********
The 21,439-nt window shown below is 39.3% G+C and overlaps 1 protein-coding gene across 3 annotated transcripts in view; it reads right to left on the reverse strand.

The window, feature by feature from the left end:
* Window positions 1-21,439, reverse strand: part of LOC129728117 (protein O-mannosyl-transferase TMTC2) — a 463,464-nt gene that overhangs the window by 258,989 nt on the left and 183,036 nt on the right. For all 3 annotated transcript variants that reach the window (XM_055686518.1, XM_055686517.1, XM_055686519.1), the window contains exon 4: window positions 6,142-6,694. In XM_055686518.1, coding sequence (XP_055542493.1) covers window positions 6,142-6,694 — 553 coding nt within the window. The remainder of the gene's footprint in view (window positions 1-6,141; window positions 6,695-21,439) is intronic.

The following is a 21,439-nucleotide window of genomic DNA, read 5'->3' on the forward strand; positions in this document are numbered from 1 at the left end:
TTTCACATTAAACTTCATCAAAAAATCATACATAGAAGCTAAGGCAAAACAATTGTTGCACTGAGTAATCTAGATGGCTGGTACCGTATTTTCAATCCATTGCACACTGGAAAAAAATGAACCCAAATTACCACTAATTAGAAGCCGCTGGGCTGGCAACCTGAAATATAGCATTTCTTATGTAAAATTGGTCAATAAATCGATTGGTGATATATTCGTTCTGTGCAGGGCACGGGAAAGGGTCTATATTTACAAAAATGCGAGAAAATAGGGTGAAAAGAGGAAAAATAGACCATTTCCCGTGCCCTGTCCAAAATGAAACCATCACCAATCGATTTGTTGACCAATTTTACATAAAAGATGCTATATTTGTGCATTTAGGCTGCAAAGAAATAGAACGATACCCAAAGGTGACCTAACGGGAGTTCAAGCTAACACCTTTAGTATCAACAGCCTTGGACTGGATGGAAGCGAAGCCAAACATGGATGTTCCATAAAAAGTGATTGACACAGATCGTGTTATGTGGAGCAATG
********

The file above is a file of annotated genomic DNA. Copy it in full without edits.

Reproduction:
The 21,439-nt window shown below is 39.3% G+C and overlaps 1 protein-coding gene across 3 annotated transcripts in view; it reads right to left on the reverse strand.

The window, feature by feature from the left end:
* Window positions 1-21,439, reverse strand: part of LOC129728117 (protein O-mannosyl-transferase TMTC2) — a 463,464-nt gene that overhangs the window by 258,989 nt on the left and 183,036 nt on the right. For all 3 annotated transcript variants that reach the window (XM_055686518.1, XM_055686517.1, XM_055686519.1), the window contains exon 4: window positions 6,142-6,694. In XM_055686518.1, coding sequence (XP_055542493.1) covers window positions 6,142-6,694 — 553 coding nt within the window. The remainder of the gene's footprint in view (window positions 1-6,141; window positions 6,695-21,439) is intronic.

The following is a 21,439-nucleotide window of genomic DNA, read 5'->3' on the forward strand; positions in this document are numbered from 1 at the left end:
TTTCACATTAAACTTCATCAAAAAATCATACATAGAAGCTAAGGCAAAACAATTGTTGCACTGAGTAATCTAGATGGCTGGTACCGTATTTTCAATCCATTGCACACTGGAAAAAAATGAACCCAAATTACCACTAATTAGAAGCCGCTGGGCTGGCAACCTGAAATATAGCATTTCTTATGTAAAATTGGTCAATAAATCGATTGGTGATATATTCGTTCTGTGCAGGGCACGGGAAAGGGTCTATATTTACAAAAATGCGAGAAAATAGGGTGAAAAGAGGAAAAATAGACCATTTCCCGTGCCCTGTCCAAAATGAAACCATCACCAATCGATTTGTTGACCAATTTTACATAAAAGATGCTATATTTGTGCATTTAGGCTGCAAAGAAATAGAACGATACCCAAAGGTGACCTAACGGGAGTTCAAGCTAACACCTTTAGTATCAACAGCCTTGGACTGGATGGAAGCGAAGCCAAACATGGATGTTCCATAAAAAGTGATTGACACAGATCGTGTTATGTGGAGCAATG